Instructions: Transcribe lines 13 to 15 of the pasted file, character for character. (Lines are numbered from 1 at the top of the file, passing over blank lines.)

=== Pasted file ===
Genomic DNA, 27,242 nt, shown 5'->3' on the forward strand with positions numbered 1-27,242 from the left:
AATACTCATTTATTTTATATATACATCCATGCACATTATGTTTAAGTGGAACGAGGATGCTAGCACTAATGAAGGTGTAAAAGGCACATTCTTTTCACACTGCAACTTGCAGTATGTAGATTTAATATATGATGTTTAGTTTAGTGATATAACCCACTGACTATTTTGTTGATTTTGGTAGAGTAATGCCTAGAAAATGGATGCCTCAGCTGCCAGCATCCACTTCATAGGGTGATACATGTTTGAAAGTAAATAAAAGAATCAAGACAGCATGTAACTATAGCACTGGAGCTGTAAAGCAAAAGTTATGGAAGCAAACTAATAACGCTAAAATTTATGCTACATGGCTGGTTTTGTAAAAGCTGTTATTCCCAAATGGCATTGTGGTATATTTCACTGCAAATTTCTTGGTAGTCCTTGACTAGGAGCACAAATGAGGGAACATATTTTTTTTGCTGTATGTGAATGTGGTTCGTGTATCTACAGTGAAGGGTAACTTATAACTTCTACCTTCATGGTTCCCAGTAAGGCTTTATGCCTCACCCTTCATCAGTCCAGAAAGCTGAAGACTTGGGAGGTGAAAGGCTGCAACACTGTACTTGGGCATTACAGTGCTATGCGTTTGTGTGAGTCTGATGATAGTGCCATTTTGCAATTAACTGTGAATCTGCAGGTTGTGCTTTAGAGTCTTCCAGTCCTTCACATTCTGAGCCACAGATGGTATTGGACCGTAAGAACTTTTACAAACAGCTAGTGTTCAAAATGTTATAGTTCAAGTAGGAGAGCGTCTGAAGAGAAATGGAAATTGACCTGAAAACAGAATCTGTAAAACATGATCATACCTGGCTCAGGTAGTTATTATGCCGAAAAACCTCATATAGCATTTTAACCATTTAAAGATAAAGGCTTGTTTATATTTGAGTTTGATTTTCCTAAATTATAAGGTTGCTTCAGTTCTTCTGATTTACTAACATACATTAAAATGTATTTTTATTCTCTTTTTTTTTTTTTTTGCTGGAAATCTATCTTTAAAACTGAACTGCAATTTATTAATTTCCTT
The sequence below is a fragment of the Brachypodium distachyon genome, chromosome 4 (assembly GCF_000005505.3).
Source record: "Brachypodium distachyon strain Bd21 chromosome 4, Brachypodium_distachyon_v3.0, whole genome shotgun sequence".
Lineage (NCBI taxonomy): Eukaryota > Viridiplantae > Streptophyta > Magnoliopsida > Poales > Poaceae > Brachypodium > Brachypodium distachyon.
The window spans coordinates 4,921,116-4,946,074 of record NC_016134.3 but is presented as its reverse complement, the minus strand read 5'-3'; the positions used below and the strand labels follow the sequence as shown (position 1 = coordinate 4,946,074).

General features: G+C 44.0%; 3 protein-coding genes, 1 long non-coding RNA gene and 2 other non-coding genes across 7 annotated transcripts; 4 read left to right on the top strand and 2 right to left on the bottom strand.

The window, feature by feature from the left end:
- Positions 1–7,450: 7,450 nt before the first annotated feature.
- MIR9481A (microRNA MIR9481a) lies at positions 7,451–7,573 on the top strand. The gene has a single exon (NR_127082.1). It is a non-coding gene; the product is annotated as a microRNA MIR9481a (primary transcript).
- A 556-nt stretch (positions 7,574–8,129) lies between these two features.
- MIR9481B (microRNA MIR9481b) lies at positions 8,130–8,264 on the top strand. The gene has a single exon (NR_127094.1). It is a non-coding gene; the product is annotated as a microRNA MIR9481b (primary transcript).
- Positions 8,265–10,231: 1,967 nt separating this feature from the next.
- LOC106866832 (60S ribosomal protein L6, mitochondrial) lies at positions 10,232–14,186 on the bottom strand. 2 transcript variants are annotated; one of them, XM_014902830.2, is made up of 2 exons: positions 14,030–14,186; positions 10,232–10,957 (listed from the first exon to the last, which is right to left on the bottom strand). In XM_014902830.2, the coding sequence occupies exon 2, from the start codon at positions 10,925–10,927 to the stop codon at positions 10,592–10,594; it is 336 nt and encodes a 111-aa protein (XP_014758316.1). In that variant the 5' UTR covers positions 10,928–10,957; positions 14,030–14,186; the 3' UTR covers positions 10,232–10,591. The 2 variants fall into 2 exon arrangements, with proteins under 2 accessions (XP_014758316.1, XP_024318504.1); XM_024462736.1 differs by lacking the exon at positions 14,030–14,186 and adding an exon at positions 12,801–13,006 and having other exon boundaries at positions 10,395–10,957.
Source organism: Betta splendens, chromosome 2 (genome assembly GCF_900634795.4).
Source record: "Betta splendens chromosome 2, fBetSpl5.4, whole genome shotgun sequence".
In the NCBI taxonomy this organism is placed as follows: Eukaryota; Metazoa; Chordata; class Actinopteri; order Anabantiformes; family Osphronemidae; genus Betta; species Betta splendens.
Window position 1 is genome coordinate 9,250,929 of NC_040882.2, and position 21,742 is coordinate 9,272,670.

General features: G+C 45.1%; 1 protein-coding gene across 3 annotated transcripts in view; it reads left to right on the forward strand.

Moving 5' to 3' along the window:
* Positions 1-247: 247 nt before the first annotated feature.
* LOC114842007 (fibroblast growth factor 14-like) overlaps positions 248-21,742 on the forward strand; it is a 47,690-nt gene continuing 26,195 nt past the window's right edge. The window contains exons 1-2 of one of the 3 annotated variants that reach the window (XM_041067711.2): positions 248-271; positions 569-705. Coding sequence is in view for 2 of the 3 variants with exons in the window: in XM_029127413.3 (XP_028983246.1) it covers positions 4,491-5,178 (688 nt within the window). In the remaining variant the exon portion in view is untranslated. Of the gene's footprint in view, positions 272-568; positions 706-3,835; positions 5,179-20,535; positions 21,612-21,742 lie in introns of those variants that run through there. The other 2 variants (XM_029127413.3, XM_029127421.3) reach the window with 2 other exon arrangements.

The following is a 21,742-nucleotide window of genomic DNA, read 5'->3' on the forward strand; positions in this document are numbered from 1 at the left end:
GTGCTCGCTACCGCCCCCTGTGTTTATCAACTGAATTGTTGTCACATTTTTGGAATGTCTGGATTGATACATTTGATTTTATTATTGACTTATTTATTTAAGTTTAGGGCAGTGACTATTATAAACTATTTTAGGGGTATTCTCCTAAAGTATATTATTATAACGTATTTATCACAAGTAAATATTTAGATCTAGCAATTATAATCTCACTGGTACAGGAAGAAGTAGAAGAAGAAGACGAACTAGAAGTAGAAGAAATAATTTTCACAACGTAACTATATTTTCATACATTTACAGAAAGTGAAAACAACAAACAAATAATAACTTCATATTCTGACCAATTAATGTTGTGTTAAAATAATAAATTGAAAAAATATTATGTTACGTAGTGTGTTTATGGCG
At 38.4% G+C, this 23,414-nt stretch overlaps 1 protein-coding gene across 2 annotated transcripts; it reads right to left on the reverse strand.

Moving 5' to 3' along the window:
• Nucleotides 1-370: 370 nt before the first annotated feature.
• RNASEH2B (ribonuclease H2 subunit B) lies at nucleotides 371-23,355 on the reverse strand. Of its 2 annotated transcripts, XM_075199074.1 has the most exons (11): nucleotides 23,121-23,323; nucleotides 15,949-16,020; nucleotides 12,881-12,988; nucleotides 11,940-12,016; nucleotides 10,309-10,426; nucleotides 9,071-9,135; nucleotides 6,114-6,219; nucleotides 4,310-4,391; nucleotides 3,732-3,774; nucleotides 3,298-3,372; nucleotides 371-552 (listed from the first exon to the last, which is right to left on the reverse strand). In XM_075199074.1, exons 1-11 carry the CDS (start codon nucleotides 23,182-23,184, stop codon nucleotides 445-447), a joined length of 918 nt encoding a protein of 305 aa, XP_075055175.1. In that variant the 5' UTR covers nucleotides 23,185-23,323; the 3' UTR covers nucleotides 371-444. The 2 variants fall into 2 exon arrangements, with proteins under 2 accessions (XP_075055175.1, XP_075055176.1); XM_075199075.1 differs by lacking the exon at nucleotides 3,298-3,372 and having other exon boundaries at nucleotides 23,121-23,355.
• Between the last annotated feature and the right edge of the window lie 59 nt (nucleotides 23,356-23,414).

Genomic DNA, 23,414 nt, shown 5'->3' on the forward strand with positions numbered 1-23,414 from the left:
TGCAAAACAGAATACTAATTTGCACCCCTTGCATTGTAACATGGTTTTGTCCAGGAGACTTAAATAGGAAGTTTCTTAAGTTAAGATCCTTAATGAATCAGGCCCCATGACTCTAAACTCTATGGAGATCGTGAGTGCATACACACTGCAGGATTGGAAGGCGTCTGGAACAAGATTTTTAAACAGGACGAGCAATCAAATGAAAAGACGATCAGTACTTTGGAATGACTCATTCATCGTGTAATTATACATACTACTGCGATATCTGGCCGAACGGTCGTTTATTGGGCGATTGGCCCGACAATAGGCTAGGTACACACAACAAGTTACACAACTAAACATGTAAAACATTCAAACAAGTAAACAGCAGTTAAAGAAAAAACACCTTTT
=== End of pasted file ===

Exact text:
- Positions 8,265–10,231: 1,967 nt separating this feature from the next.
- LOC106866832 (60S ribosomal protein L6, mitochondrial) lies at positions 10,232–14,186 on the bottom strand. 2 transcript variants are annotated; one of them, XM_014902830.2, is made up of 2 exons: positions 14,030–14,186; positions 10,232–10,957 (listed from the first exon to the last, which is right to left on the bottom strand). In XM_014902830.2, the coding sequence occupies exon 2, from the start codon at positions 10,925–10,927 to the stop codon at positions 10,592–10,594; it is 336 nt and encodes a 111-aa protein (XP_014758316.1). In that variant the 5' UTR covers positions 10,928–10,957; positions 14,030–14,186; the 3' UTR covers positions 10,232–10,591. The 2 variants fall into 2 exon arrangements, with proteins under 2 accessions (XP_014758316.1, XP_024318504.1); XM_024462736.1 differs by lacking the exon at positions 14,030–14,186 and adding an exon at positions 12,801–13,006 and having other exon boundaries at positions 10,395–10,957.
Source organism: Betta splendens, chromosome 2 (genome assembly GCF_900634795.4).